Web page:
BET Founder on Obama's Tax Plans

This is a rush transcript from "Your World With Neil Cavuto," August 28, 2008. This copy may not be in its final form and may be updated.

NEIL CAVUTO, HOST: All right, just a little shindig, with 75,000, maybe 80,000, of your closest friends, largely middle-class friends, because it will be a middle-class pitch that Barack Obama will be leading tonight, because the message for the very wealthy is, well, you are going to get very taxed, and we would love to have you on board, but we are not counting on it.

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That has not stopped a certain billionaire fan of Barack Obama's being close to front and center tonight for the big event. I am talking about the billionaire founder of BET and so many other enterprises.

I got have to tell you, Bob Johnson, I know you were a big Hillary Clinton. I know you're a big Barack Obama supporter. But I know, under either plan, you would have faced higher taxes. So, you are OK?


The Democratic Party is a big tent. So, it's a big tent for middle-class individuals. It's a big tent for wealthy individuals, because we recognize that our common cause of supporting the kind of change that Senator Obama is going to bring is critical to the economic growth of the country.

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You can't have half of the country doing well off, and another half of the country suffering. So, as a businessperson, it's in our best interests to see that we all move ahead all together.

CAVUTO: But here's what I hear from a lot folks, Bob. And it's no slap against you. In fact, it's a compliment. You are a billionaire. The $200,000, $250,000-a-year guy says, I am not. I'm not him. And don't lump me in with him and call me a fat cat who can easily afford these high taxes.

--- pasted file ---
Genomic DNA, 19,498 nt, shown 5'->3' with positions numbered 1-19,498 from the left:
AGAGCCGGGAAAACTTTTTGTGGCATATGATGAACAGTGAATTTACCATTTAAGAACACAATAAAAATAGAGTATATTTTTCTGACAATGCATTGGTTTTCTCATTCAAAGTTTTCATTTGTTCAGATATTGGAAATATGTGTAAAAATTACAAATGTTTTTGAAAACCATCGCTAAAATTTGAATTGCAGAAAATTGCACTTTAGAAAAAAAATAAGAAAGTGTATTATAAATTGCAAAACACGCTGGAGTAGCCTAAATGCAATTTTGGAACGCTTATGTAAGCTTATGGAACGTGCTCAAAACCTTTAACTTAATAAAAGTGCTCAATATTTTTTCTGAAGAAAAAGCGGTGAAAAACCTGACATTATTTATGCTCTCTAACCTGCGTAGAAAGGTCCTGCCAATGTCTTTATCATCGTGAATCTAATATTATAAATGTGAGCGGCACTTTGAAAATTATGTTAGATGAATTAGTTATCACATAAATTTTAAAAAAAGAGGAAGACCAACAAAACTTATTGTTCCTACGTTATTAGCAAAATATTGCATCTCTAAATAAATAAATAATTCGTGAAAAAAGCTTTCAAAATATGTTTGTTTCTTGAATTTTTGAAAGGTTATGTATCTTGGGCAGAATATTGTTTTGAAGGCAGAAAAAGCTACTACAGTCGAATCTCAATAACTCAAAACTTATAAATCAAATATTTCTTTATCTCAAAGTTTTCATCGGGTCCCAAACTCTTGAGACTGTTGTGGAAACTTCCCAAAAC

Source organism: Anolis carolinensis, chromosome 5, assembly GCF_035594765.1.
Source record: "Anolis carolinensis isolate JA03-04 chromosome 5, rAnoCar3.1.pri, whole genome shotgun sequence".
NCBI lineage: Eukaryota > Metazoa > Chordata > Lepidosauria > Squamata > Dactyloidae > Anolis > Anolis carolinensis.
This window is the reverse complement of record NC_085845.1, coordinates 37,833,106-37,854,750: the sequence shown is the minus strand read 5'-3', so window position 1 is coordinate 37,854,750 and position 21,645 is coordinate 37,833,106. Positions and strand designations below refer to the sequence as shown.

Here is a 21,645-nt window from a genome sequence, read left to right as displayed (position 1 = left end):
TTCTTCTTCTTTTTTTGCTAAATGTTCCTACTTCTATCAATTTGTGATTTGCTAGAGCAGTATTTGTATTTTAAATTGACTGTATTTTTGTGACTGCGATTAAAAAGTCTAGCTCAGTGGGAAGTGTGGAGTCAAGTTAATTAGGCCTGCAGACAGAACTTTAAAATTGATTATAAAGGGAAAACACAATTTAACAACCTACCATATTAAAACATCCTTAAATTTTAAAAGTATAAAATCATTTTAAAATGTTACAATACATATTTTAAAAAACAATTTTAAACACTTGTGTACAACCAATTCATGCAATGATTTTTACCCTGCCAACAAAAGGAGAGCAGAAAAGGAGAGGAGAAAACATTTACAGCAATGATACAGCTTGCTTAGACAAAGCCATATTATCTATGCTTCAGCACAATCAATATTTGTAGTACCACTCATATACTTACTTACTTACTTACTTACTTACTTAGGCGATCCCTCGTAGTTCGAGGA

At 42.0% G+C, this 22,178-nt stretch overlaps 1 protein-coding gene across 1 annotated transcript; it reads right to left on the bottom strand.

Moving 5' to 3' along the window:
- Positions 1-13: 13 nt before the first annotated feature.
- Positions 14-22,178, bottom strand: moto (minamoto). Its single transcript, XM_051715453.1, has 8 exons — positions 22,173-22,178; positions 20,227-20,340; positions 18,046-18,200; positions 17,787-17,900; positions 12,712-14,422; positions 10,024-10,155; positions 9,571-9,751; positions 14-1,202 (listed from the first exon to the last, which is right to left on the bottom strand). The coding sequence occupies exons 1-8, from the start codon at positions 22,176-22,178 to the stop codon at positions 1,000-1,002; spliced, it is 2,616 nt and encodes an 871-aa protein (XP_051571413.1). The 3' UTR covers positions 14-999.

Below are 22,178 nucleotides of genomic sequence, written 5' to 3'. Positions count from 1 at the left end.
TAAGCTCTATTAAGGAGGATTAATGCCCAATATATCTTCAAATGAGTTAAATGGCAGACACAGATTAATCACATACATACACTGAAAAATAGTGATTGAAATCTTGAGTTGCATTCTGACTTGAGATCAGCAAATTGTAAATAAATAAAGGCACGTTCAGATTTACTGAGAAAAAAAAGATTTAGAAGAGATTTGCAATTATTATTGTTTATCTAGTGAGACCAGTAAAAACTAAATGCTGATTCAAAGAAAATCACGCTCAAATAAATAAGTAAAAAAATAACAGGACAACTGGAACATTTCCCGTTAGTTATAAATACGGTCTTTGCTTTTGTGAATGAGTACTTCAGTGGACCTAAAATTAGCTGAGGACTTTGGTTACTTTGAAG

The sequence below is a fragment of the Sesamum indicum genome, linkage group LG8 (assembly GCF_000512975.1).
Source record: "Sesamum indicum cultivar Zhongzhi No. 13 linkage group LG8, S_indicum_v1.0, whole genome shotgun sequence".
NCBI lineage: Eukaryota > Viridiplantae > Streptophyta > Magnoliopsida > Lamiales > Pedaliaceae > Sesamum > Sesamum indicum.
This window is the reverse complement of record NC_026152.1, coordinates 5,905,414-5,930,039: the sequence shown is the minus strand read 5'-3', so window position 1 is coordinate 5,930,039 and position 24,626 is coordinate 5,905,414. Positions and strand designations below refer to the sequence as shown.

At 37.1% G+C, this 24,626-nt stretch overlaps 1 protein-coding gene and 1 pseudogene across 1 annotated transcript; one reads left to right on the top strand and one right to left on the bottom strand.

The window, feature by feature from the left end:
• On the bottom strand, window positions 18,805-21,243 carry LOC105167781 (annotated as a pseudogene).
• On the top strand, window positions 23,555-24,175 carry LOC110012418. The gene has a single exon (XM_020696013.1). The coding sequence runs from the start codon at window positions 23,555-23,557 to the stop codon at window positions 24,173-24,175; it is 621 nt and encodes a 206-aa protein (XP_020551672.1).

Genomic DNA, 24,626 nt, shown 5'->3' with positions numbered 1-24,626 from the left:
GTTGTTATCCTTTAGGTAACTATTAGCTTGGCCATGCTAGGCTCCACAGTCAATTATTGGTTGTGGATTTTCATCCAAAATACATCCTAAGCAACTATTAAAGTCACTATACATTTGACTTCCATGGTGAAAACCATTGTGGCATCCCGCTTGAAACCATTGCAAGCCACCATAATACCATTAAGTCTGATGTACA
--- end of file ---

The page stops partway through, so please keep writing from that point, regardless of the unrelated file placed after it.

JOHNSON: No. I think the question is, how do you moderate where the tax level should come into play?


CAVUTO: Well, what do you think of that level?

JOHNSON: Well, I think Barack Obama has looked at this country and said, what do we need to do to have the maximum impact on the most people? And, so, you have got to raise revenue to deal with health care, to deal with education, to deal with the investment in infrastructure.

You need to do all those things. So, somewhere along the line, you have got to ask people to make a small sacrifice.

CAVUTO: But would you raise the cost of your product in a slowdown?


CAVUTO: You are effectively raising the cost to carry the government for a large set of people in a slowdown.

JOHNSON: No, not at all.

What he is saying is that, in order for us to get the country moving again, you have got to have a tax base that is progressive, a tax base that is focused on those who can afford to pay, and then the money is invested in a very smart and prudent way to help those who are in need.

You know, a tax that has mismanagement, inefficiency is a waste.


JOHNSON: It's a waste of...


CAVUTO: Democrat or Republican, right. And you have said that before.

But, if we get up to 40 percent again, cap gains goes up, dividend taxes go up, Medicare, Social Security taxes go up. That is a lot of taxes going up.

JOHNSON: It's a lot of taxes going up, but the taxes are going to be progressively based.

I mean, people like myself, who can afford to pay more, we are willing to pay more if we know we're getting good management of that investment.

CAVUTO: You're taking a leap of faith, right?

JOHNSON: I think Barack Obama has demonstrated that he is willing to bring into his — his administration economists and advisers in the business community who will....

CAVUTO: How about you? Is he going to bring you in?

JOHNSON: I certainly have offered to help him. I met with Penny Pritzker and said I'm willing to do whatever...


CAVUTO: What if he wanted to make you commerce secretary?

JOHNSON: I wouldn't take it.

CAVUTO: Treasury secretary?

JOHNSON: Wouldn't take it.

CAVUTO: Chairman of the Federal Reserve?

JOHNSON: I would love to advise...


CAVUTO: Part-time economist?


JOHNSON: I would love — I will talk to him like...


JOHNSON: I will talk to him like Karl Rove talked to George Bush any day of the week, but I don't want a job.

CAVUTO: All right. Bob Johnson, very good seeing you.

JOHNSON: Thank you, Neil.

CAVUTO: Best of luck tonight putting up with all that. JOHNSON: All right.

CAVUTO: All right.


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